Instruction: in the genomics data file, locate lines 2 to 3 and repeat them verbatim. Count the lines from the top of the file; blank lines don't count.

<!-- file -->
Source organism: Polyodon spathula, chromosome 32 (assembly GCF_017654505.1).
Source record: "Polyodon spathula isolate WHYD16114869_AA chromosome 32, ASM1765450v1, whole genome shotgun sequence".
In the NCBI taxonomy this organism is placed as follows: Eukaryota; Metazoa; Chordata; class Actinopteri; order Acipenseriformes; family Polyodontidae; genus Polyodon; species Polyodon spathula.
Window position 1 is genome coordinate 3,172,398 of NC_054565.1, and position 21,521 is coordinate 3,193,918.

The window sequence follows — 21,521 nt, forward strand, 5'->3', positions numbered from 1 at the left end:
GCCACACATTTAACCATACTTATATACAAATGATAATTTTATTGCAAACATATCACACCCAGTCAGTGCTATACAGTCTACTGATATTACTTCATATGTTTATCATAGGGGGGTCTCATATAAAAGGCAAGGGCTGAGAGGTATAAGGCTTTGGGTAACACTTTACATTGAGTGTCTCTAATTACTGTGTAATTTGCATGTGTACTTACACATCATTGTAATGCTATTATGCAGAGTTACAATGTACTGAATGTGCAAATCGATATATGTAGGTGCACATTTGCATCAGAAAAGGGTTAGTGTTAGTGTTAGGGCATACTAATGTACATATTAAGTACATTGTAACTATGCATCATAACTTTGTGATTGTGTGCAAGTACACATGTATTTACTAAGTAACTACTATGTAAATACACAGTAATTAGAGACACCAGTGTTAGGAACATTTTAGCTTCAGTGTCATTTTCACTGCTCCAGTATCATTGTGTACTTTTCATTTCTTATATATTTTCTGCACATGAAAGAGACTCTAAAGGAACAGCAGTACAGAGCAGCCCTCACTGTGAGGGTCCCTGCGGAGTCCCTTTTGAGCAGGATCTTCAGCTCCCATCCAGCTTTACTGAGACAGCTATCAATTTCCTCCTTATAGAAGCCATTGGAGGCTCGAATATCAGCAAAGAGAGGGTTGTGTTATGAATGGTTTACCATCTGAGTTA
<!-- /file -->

Source record: "Polyodon spathula isolate WHYD16114869_AA chromosome 32, ASM1765450v1, whole genome shotgun sequence".
In the NCBI taxonomy this organism is placed as follows: Eukaryota; Metazoa; Chordata; class Actinopteri; order Acipenseriformes; family Polyodontidae; genus Polyodon; species Polyodon spathula.